The Etekcity Ultralight is about half the price of the next cheapest stove. It's a capable and compact stove that performed only slightly worse than the competition when in warmer and low wind environments… and at a much lower cost. Despite its MSRP, it usually retails for less, and you can get a 2-pack for a whale of a deal. It even comes with a piezo igniter. That said, we noticed a significant lack of performance at higher elevations and in cold and windy conditions. This stove's low weight and small size make it a great emergency stove. It could be a worthy part of the home emergency kit FEMA wants us all to have. It is also an excellent choice for the occasional backpacker.
Etekcity Ultralight Review
Cons: Unstable, sputtery wind and cold weather performance
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Our Analysis and Test Results
The Etekcity stove is so much less expensive than the competition that we doubted its performance. For the most part, we were wrong. In almost all metrics, it performed as well as stoves that cost more than twice as much.
While the Etekcity Ultralight's performance against other stoves in our review may only be average, its shockingly low price makes it a great value.
This stove is in the middle of the pack of small canister stoves for fuel efficiency. It consumed 0.6 oz of fuel while bringing one liter of water to boil. It's also less efficient than all of the integrated canister stoves, which dominated the other stove types in this metric. However, the Etekcity is more fuel-efficient than the liquid fuel stoves in our test.
In our 2 - 4mph wind test this stove, like all small canister stoves, performed worse. The use of an aftermarket windscreen enclosing the stove and fuel canister is frowned upon by the manufacturer because they can potentially heat the cartridge to the point of explosion.
With a 3.4 oz trail weight, this is a reasonably light stove. It's twice as light as the next lightest stove. It's just a bit heavier than the lightest. That's not including the case, which adds another 0.6 oz.
The Etekcity is also one of the most compact stoves in our review. The ends of the pot supports fold up, and the end of the wire valve control tucks into a little notch in the pot support for a smaller package that slides easily into the compact case. It's hard to imagine how a stove with a piezo igniter could be much more compact. Its small size often led our testers to toss it into a car camping kit just in case.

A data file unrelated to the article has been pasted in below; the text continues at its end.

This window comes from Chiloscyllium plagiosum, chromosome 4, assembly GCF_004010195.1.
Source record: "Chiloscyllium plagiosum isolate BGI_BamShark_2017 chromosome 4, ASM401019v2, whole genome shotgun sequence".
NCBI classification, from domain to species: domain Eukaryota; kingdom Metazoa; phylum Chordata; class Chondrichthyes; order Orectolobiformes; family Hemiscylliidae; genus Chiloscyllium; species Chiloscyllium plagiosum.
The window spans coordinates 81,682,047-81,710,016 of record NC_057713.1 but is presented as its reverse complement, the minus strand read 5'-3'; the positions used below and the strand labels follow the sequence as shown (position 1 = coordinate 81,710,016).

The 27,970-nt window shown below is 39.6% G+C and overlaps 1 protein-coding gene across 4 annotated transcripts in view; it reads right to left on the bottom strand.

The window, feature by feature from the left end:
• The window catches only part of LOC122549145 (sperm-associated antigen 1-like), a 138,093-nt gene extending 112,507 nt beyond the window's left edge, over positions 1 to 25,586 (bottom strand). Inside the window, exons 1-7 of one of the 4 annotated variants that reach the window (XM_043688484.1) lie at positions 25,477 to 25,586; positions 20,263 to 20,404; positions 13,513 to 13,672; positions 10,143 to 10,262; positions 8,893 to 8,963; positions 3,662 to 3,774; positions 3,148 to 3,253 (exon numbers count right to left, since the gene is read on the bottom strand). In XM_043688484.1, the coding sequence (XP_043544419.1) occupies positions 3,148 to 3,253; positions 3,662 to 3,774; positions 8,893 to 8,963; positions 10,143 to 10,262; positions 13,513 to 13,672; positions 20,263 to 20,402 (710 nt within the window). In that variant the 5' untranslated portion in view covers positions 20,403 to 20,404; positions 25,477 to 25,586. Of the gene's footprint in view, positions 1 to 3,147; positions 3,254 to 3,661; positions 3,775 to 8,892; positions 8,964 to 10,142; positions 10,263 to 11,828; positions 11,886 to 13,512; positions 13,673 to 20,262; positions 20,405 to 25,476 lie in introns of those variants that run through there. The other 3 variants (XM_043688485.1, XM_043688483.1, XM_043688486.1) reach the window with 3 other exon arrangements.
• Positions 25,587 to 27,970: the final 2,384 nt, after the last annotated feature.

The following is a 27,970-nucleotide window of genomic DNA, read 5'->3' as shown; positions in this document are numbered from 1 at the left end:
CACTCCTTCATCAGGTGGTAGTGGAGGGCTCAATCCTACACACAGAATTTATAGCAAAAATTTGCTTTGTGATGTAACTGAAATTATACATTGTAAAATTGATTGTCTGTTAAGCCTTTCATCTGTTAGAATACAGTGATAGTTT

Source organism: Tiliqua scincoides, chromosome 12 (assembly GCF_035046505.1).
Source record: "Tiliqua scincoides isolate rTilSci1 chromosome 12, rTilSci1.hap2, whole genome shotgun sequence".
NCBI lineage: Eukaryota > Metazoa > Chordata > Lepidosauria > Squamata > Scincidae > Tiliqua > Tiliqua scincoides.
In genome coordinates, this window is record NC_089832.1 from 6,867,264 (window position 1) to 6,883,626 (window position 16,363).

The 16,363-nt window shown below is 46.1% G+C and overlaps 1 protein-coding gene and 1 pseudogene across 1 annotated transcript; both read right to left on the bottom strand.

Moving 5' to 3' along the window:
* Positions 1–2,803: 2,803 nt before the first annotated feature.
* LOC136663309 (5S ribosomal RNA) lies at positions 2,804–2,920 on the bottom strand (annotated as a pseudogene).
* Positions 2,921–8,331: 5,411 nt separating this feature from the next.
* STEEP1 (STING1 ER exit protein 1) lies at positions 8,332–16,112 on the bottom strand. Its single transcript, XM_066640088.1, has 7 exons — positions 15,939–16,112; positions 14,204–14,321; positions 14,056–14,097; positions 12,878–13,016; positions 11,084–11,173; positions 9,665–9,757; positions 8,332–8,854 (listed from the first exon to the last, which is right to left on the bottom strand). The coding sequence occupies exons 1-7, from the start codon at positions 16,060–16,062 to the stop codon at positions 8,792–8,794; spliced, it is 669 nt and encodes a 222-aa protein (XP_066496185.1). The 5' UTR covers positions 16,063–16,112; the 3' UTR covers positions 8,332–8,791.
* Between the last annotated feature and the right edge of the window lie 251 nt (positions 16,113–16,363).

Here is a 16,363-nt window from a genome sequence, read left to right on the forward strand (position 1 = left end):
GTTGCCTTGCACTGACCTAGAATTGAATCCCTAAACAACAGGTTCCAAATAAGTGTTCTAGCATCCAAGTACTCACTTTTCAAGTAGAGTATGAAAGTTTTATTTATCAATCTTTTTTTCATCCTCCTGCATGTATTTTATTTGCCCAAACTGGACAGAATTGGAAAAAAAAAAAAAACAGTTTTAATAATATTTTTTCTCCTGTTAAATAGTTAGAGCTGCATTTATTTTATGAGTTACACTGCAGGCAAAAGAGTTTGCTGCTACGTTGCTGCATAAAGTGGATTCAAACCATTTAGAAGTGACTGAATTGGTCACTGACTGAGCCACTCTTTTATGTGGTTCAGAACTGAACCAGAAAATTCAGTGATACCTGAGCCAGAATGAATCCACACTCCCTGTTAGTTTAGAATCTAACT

Small canister stoves led the review in the simmering metric. The Ultralight simmered okay. Though it didn't simmer quite as well as some of the competition it did slightly better than the liquid fuel stoves designed specifically for that purpose.
The small burner head of the Ultralight helps to keep the weight low but does not help when distributing heat around the bottom of the pot during our oatmeal test. Watch out for hot spots when this stove is cranked up. This stove requires verve and alacrity when stirring rice, oatmeal, or anything else likely to stick to the bottom of a pot.
Ease Of Use
The price of the lightweight and compact nature of small canister stoves is pot stability. The Ultralight has very narrow pot supports. Additionally, the four pot supports are somewhat flexible. Our testing team was always careful when using this stove, and avoided using it with any pot larger than 1L.
This stove comes with a piezo lighter, but on our model, it only worked about 10% of the time. So most of the time the piezo was dead weight. Our testing team is baffled that while some manufacturers integrate this technology quite well, some struggle with it, and some don't seem to be aware it exists.
The Ultralight's control valve wire was a decent size, but we wish it were bigger — not only would this make it easier to grasp when our noodles are boiling over, but it would also facilitate better flame control.
A no-wind boil time of 5 minutes 34 seconds put this stove at the back of the pack of all the other small canister stoves. It was also slower than all of the integrated canister stoves. It boiled faster than the liquid fuel stoves. In our 2 - 4mph wind test the Etekcity Ultralight did better than expected, achieving a boil in just over 11 minutes. Several other canister stoves failed to boil water in 15 minutes during our wind test.
Though we didn't pay much for this stove, our testing team feels that we got what we paid for with the Etekcity and that it's a great value. Serious backpackers or those willing to pay a bit more should consider other models.
The Etekcity Ultralight isn't the highest performing stove in our test, but it is easily one of the least expensive. It has a set of features and characteristics that are becoming standard for small canister stoves: low weight, packable, simmering ability, wire control valve handle, and piezoelectric igniter. These features work about as well as you would expect for a stove that costs under 20 bucks. It makes our testers wonder why some companies charge so much more for products that do the same job only slightly better. If you don't backpack very often, or only need something cheap that makes water hot, this could be the stove for you.
— Ian McEleney and Chris McNamara